On commercial airlines, I've noticed that the flight attendants always ask everyone to open up their window shades before landing or takeoff.

I've always wondered why this is. Is it something to do with the mechanics of the plane? Is it some kind of passenger-comfort thing?

I can't imagine what difference this act makes, but the attendants seemed really insistent on it. :)

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    Back in the late '70s I often flew Allegheny Airlines into Boston's Logan Airport. I generally kept the window shades open so that after landing I could reassure myself that the aircraft had come to rest right-side-up before unbuckling my seat belt. – A. I. Breveleri Feb 5 '14 at 21:01
  • I've been on as many flights where they are ordered open as on flights where they're ordered closed. All depends on the airline. – jwenting Mar 27 '14 at 11:47
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    @jwenting That's interesting. I've never been on a flight where the shades were ordered closed during takeoff or landing. I've been on several where they were ordered closed while parked at the gate (because it was hot on the ramp) and during cruise (long-hauls, so people can sleep,) but I don't think I've ever been asked to close them during takeoff or landing. – reirab Aug 28 '14 at 16:13
  • I fly Southwest and I've never heard the FAs tell us to do anything with the windowshades, either open or closed. – Sean Apr 30 at 22:47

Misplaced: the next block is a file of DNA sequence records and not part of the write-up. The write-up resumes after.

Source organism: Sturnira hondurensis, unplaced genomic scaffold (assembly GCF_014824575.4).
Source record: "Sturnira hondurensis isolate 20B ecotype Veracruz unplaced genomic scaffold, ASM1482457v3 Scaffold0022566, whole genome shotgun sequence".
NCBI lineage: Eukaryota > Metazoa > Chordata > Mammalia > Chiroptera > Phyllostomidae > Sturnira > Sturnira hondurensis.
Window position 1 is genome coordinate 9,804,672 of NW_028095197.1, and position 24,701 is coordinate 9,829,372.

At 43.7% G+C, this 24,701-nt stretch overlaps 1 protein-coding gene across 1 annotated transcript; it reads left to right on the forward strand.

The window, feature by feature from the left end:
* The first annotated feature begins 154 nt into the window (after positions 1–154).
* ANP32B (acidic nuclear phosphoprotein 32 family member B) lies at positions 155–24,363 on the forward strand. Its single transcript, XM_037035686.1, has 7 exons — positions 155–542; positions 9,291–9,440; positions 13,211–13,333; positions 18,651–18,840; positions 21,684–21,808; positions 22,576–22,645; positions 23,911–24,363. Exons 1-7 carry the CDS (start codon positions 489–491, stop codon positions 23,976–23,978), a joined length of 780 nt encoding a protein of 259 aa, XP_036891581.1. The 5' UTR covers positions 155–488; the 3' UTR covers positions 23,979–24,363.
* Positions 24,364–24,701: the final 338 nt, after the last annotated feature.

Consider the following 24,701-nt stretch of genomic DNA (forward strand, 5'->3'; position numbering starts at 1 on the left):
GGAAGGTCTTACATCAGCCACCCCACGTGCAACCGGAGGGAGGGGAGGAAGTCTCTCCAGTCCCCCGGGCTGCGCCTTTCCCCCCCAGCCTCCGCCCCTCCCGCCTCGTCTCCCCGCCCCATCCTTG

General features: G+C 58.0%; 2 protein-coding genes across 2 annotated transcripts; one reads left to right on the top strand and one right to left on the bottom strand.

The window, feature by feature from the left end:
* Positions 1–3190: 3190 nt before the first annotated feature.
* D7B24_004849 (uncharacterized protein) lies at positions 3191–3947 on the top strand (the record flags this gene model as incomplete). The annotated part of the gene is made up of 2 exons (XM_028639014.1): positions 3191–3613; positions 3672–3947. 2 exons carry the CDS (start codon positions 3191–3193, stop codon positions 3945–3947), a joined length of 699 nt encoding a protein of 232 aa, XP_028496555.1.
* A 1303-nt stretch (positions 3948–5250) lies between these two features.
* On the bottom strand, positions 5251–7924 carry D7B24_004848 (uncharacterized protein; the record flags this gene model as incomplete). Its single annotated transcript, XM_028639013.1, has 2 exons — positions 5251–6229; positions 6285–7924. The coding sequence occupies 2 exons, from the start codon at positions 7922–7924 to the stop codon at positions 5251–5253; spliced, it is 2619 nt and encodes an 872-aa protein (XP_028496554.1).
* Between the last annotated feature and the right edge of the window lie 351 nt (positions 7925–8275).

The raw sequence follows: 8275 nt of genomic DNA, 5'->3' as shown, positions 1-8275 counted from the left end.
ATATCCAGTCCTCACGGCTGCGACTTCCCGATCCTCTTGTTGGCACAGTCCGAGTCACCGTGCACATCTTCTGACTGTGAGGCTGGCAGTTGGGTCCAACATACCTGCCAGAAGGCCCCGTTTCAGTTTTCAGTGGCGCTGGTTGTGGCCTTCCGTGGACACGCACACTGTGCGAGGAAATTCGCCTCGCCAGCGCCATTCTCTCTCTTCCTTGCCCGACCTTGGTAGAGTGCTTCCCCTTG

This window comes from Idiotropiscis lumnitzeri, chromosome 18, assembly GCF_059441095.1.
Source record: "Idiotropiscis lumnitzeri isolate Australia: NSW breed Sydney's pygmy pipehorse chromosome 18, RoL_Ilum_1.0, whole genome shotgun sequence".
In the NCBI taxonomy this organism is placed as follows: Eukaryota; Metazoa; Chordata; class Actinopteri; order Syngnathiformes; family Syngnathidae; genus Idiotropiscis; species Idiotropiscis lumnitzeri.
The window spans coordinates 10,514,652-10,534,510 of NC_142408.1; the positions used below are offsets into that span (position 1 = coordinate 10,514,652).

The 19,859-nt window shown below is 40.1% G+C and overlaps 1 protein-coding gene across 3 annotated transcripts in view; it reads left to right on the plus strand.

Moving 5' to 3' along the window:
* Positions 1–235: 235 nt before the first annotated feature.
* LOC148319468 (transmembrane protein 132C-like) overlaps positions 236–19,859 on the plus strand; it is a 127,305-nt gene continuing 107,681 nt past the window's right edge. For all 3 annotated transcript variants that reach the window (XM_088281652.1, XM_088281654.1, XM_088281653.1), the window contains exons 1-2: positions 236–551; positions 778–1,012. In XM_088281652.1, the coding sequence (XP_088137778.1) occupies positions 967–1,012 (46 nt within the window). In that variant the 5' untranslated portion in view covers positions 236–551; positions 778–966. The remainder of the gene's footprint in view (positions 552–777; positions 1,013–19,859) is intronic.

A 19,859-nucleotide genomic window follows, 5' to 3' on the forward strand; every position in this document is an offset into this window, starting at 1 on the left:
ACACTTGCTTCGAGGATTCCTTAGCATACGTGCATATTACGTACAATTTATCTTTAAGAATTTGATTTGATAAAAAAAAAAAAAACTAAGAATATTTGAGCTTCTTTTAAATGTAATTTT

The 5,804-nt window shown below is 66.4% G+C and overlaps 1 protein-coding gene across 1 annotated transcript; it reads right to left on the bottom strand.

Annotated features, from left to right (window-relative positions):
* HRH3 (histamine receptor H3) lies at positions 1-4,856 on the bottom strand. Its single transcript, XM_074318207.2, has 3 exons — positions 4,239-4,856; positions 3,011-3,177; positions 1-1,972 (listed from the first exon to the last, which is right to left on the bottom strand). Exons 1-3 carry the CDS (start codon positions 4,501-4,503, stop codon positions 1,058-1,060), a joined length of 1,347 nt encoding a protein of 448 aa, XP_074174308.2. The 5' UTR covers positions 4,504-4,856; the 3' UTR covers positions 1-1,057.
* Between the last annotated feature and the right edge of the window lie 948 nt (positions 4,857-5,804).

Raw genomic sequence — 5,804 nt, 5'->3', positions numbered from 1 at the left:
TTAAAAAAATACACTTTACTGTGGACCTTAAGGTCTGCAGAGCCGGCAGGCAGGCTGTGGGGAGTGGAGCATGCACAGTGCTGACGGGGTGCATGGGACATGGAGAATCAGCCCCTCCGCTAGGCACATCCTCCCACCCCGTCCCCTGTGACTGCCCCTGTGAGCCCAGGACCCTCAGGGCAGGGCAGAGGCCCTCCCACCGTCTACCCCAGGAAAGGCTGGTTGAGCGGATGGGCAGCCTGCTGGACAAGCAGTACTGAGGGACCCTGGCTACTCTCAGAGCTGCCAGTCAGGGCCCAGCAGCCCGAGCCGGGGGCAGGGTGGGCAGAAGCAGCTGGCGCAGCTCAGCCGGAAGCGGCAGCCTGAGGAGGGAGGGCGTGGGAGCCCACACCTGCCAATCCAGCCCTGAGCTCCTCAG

I'm not sure about other countries, but in the USA there is no FAA requirement mandating that the window shades be open for takeoff and landing.

Individual airlines vary in their procedures, with some requiring them to be open while others do not. This is set by company policy, presumably set by management because they decided that there was/was not a safety benefit in doing so.

As a pilot, I would prefer the window shades to be open all of the time so that even passengers have the chance to point out something that they think might be a problem. For example, recently a passenger on an airliner noticed a fuel leak and told a flight attendant about it before the airplane took off.

One important thing to keep in mind is that in the event of an emergency evacuation, you should always look out the window before opening an emergency exit to make sure that there isn't a fire or other hazard just outside the door. This is why a lot of emergency exits don't even have window shades on their windows.

This answer on Skeptics.SE also points out that emergency crews responding to a crash can see through the open windows to better respond and help the people on the airplane. It also mentions that the passengers eyes will also be more acclimated to the lighting outside the airplane if the window shades are open. This is also why some airlines have policies requiring the cabin lighting to match the outside light (i.e. the lights will be on bright during the day and dim/out at night).

This answer on Travel.SE also goes into more detail from a person who works in the airline safety industry.

  • According to the linked article, the fuel leak was noticed by a pilot of another plane, not a passenger. – Egor Apr 24 '14 at 23:41
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    @egor A person who is a pilot can still be a passenger on an airplane. :-) – Lnafziger Apr 24 '14 at 23:51
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    I asked the question over @skeptics.se. Nice to see the response from the perspective of an Aviation guy. Created an account just to vote this up. – Vaibhav Garg Jul 25 '14 at 5:09
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    Interesting to see you (as a pilot) validate the concept that the passengers may be able to see something that the pilot cannot see from the cockpit. I got shot down on skeptics for including that in my answer. – Jamiec Sep 5 '14 at 16:17

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